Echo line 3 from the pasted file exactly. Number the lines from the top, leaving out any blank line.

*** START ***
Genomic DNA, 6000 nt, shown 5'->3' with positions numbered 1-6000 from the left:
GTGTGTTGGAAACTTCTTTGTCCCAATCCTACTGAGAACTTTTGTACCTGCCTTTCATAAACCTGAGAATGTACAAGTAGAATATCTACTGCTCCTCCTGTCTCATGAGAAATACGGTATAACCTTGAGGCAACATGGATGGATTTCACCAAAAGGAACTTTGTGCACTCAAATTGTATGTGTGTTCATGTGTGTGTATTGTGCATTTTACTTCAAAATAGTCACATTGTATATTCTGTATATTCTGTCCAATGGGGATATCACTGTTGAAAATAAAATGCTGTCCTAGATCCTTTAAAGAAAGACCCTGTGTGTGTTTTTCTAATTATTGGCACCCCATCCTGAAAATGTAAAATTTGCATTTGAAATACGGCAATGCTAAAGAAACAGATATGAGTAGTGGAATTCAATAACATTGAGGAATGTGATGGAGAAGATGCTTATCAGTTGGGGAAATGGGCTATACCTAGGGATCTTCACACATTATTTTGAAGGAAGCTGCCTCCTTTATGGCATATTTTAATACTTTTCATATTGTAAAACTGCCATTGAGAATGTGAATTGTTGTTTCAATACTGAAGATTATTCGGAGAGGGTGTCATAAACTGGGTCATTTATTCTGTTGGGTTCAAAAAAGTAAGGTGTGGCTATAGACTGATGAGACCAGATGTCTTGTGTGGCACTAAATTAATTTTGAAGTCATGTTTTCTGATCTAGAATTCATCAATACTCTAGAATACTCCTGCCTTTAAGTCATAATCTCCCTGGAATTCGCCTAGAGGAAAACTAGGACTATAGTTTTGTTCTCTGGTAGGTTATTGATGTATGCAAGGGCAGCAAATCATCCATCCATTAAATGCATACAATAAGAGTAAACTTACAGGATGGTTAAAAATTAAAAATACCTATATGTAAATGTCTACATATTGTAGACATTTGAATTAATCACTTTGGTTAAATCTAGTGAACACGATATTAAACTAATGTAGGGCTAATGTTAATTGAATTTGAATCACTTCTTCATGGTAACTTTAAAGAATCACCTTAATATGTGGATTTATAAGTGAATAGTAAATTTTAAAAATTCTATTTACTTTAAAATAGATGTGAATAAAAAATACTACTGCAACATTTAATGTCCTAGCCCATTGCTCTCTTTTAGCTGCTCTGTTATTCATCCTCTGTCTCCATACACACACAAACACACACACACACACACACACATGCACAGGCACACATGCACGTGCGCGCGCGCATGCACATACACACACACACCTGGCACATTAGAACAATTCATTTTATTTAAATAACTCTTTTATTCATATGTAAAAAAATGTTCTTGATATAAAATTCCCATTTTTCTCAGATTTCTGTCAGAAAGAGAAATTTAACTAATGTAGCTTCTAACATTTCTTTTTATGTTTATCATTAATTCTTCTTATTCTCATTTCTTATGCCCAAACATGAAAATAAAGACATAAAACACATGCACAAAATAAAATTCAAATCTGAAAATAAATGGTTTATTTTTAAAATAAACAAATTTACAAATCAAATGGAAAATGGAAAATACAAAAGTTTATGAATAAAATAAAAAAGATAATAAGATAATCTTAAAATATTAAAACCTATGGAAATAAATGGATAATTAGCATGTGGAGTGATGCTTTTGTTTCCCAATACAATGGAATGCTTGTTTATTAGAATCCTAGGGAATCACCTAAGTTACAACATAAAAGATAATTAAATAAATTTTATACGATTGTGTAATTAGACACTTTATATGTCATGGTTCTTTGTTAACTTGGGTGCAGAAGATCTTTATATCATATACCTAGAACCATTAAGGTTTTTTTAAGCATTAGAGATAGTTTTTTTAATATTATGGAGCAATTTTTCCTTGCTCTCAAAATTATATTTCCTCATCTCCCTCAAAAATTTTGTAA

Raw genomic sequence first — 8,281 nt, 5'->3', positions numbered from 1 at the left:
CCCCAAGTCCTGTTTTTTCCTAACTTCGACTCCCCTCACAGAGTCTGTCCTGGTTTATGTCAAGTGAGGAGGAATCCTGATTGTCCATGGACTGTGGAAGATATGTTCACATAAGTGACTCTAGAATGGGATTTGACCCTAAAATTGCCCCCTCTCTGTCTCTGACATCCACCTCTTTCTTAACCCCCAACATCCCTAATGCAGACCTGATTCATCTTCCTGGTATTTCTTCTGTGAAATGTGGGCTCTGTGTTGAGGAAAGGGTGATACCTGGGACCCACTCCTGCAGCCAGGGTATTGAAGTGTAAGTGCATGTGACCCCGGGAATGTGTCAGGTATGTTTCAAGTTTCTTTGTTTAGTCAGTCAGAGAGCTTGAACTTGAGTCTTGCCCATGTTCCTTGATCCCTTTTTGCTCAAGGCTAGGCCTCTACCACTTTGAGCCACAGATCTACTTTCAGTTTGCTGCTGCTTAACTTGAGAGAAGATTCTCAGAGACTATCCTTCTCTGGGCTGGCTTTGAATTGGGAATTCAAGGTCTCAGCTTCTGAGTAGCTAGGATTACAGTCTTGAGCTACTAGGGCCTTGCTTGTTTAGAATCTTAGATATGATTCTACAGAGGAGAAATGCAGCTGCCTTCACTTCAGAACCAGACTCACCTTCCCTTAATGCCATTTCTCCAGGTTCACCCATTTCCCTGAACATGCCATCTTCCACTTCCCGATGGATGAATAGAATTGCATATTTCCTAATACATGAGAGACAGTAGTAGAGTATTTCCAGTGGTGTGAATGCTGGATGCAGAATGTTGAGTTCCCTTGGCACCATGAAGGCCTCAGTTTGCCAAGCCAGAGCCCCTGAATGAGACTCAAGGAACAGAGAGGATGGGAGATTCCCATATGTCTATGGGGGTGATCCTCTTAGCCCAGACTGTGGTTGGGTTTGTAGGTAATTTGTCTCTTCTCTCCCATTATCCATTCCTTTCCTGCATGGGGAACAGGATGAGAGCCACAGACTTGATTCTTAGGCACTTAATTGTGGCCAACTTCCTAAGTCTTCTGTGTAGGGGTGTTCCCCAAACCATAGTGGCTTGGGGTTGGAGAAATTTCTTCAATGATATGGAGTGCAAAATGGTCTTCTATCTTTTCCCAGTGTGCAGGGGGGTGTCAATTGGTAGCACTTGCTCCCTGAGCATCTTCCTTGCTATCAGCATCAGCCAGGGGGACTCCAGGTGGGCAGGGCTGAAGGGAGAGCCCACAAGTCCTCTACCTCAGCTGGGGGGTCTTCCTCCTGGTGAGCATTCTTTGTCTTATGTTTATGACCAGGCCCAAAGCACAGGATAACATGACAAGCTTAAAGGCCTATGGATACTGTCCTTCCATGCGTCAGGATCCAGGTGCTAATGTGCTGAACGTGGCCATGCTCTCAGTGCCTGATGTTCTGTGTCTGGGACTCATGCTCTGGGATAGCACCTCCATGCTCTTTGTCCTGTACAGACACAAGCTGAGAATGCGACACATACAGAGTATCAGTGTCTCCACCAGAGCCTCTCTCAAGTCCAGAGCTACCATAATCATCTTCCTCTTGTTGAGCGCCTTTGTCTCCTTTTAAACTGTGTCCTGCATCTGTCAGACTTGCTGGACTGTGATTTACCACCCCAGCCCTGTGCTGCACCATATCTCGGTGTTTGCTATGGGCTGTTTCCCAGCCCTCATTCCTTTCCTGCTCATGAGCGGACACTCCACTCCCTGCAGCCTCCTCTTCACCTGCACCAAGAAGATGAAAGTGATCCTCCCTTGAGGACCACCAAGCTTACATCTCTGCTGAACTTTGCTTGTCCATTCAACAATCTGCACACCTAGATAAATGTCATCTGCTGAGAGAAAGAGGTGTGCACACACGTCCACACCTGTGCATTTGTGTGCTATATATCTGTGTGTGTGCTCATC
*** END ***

Raw genomic sequence first — 8,281 nt, 5'->3', positions numbered from 1 at the left: